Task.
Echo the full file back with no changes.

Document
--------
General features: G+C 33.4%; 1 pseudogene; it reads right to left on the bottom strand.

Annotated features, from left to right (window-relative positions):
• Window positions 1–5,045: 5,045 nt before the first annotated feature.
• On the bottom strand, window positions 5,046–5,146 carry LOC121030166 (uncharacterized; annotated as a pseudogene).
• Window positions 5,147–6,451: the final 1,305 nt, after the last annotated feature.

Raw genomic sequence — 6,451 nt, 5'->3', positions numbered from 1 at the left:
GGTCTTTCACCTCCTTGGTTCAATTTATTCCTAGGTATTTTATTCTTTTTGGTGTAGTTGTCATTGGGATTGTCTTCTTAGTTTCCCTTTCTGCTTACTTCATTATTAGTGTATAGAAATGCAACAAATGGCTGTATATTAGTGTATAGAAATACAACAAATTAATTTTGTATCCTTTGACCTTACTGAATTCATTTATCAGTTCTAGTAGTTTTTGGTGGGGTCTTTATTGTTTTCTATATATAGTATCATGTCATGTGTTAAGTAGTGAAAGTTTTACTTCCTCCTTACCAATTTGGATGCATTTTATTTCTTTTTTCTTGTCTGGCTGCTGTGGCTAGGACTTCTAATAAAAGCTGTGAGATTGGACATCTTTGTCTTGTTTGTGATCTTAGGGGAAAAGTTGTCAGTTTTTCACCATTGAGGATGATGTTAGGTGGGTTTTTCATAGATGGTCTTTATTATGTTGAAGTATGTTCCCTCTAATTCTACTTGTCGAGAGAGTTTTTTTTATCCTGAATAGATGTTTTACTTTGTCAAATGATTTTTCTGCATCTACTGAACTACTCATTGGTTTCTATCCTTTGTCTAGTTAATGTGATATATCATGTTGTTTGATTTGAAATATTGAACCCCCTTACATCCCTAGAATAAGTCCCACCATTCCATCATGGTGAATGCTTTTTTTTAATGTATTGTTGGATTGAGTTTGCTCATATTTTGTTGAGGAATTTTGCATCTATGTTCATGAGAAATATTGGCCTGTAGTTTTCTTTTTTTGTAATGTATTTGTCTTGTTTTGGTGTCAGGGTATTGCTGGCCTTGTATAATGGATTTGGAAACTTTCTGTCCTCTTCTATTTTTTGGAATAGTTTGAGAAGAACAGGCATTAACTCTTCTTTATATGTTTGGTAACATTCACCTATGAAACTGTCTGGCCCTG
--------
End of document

General features: G+C 33.4%; 1 pseudogene; it reads right to left on the bottom strand.

Annotated features, from left to right (window-relative positions):
• Window positions 1–5,045: 5,045 nt before the first annotated feature.
• On the bottom strand, window positions 5,046–5,146 carry LOC121030166 (uncharacterized; annotated as a pseudogene).
• Window positions 5,147–6,451: the final 1,305 nt, after the last annotated feature.

Raw genomic sequence — 6,451 nt, 5'->3', positions numbered from 1 at the left:
GGTCTTTCACCTCCTTGGTTCAATTTATTCCTAGGTATTTTATTCTTTTTGGTGTAGTTGTCATTGGGATTGTCTTCTTAGTTTCCCTTTCTGCTTACTTCATTATTAGTGTATAGAAATGCAACAAATGGCTGTATATTAGTGTATAGAAATACAACAAATTAATTTTGTATCCTTTGACCTTACTGAATTCATTTATCAGTTCTAGTAGTTTTTGGTGGGGTCTTTATTGTTTTCTATATATAGTATCATGTCATGTGTTAAGTAGTGAAAGTTTTACTTCCTCCTTACCAATTTGGATGCATTTTATTTCTTTTTTCTTGTCTGGCTGCTGTGGCTAGGACTTCTAATAAAAGCTGTGAGATTGGACATCTTTGTCTTGTTTGTGATCTTAGGGGAAAAGTTGTCAGTTTTTCACCATTGAGGATGATGTTAGGTGGGTTTTTCATAGATGGTCTTTATTATGTTGAAGTATGTTCCCTCTAATTCTACTTGTCGAGAGAGTTTTTTTTATCCTGAATAGATGTTTTACTTTGTCAAATGATTTTTCTGCATCTACTGAACTACTCATTGGTTTCTATCCTTTGTCTAGTTAATGTGATATATCATGTTGTTTGATTTGAAATATTGAACCCCCTTACATCCCTAGAATAAGTCCCACCATTCCATCATGGTGAATGCTTTTTTTTAATGTATTGTTGGATTGAGTTTGCTCATATTTTGTTGAGGAATTTTGCATCTATGTTCATGAGAAATATTGGCCTGTAGTTTTCTTTTTTTGTAATGTATTTGTCTTGTTTTGGTGTCAGGGTATTGCTGGCCTTGTATAATGGATTTGGAAACTTTCTGTCCTCTTCTATTTTTTGGAATAGTTTGAGAAGAACAGGCATTAACTCTTCTTTATATGTTTGGTAACATTCACCTATGAAACTGTCTGGCCCTG